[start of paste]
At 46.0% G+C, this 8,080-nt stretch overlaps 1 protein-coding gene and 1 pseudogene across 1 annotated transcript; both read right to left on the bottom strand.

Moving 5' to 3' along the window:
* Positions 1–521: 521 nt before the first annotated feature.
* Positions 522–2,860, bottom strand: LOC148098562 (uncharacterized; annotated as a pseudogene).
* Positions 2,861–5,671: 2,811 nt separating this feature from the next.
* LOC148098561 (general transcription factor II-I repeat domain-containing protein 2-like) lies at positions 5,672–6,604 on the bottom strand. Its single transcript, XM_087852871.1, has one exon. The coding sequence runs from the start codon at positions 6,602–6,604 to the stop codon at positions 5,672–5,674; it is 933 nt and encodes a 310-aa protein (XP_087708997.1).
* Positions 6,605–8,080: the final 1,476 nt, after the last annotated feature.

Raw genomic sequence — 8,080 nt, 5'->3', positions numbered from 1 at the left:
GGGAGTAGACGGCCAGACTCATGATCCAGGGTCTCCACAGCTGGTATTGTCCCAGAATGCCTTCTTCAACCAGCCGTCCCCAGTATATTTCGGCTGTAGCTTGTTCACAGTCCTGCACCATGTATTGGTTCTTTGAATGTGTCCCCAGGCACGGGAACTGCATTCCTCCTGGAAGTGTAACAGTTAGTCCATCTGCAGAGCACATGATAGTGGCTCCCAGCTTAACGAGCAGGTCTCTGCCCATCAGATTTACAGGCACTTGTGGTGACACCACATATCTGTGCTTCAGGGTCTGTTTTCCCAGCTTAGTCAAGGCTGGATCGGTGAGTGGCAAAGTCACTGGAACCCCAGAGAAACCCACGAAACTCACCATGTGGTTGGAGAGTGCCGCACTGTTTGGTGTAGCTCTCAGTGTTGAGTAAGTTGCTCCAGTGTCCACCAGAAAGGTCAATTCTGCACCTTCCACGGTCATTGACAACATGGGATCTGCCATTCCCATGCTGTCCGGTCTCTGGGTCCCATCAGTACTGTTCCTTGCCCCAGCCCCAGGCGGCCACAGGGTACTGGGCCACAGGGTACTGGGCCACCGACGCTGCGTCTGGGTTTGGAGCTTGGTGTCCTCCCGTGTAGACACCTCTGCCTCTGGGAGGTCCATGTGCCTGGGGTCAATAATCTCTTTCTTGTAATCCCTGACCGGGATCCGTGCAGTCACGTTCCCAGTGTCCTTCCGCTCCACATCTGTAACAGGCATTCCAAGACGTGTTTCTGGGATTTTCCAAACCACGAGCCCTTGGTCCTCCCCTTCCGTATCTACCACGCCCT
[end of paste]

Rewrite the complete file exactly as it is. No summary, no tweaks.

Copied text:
At 46.0% G+C, this 8,080-nt stretch overlaps 1 protein-coding gene and 1 pseudogene across 1 annotated transcript; both read right to left on the bottom strand.

Moving 5' to 3' along the window:
* Positions 1–521: 521 nt before the first annotated feature.
* Positions 522–2,860, bottom strand: LOC148098562 (uncharacterized; annotated as a pseudogene).
* Positions 2,861–5,671: 2,811 nt separating this feature from the next.
* LOC148098561 (general transcription factor II-I repeat domain-containing protein 2-like) lies at positions 5,672–6,604 on the bottom strand. Its single transcript, XM_087852871.1, has one exon. The coding sequence runs from the start codon at positions 6,602–6,604 to the stop codon at positions 5,672–5,674; it is 933 nt and encodes a 310-aa protein (XP_087708997.1).
* Positions 6,605–8,080: the final 1,476 nt, after the last annotated feature.

Raw genomic sequence — 8,080 nt, 5'->3', positions numbered from 1 at the left:
GGGAGTAGACGGCCAGACTCATGATCCAGGGTCTCCACAGCTGGTATTGTCCCAGAATGCCTTCTTCAACCAGCCGTCCCCAGTATATTTCGGCTGTAGCTTGTTCACAGTCCTGCACCATGTATTGGTTCTTTGAATGTGTCCCCAGGCACGGGAACTGCATTCCTCCTGGAAGTGTAACAGTTAGTCCATCTGCAGAGCACATGATAGTGGCTCCCAGCTTAACGAGCAGGTCTCTGCCCATCAGATTTACAGGCACTTGTGGTGACACCACATATCTGTGCTTCAGGGTCTGTTTTCCCAGCTTAGTCAAGGCTGGATCGGTGAGTGGCAAAGTCACTGGAACCCCAGAGAAACCCACGAAACTCACCATGTGGTTGGAGAGTGCCGCACTGTTTGGTGTAGCTCTCAGTGTTGAGTAAGTTGCTCCAGTGTCCACCAGAAAGGTCAATTCTGCACCTTCCACGGTCATTGACAACATGGGATCTGCCATTCCCATGCTGTCCGGTCTCTGGGTCCCATCAGTACTGTTCCTTGCCCCAGCCCCAGGCGGCCACAGGGTACTGGGCCACAGGGTACTGGGCCACCGACGCTGCGTCTGGGTTTGGAGCTTGGTGTCCTCCCGTGTAGACACCTCTGCCTCTGGGAGGTCCATGTGCCTGGGGTCAATAATCTCTTTCTTGTAATCCCTGACCGGGATCCGTGCAGTCACGTTCCCAGTGTCCTTCCGCTCCACATCTGTAACAGGCATTCCAAGACGTGTTTCTGGGATTTTCCAAACCACGAGCCCTTGGTCCTCCCCTTCCGTATCTACCACGCCCT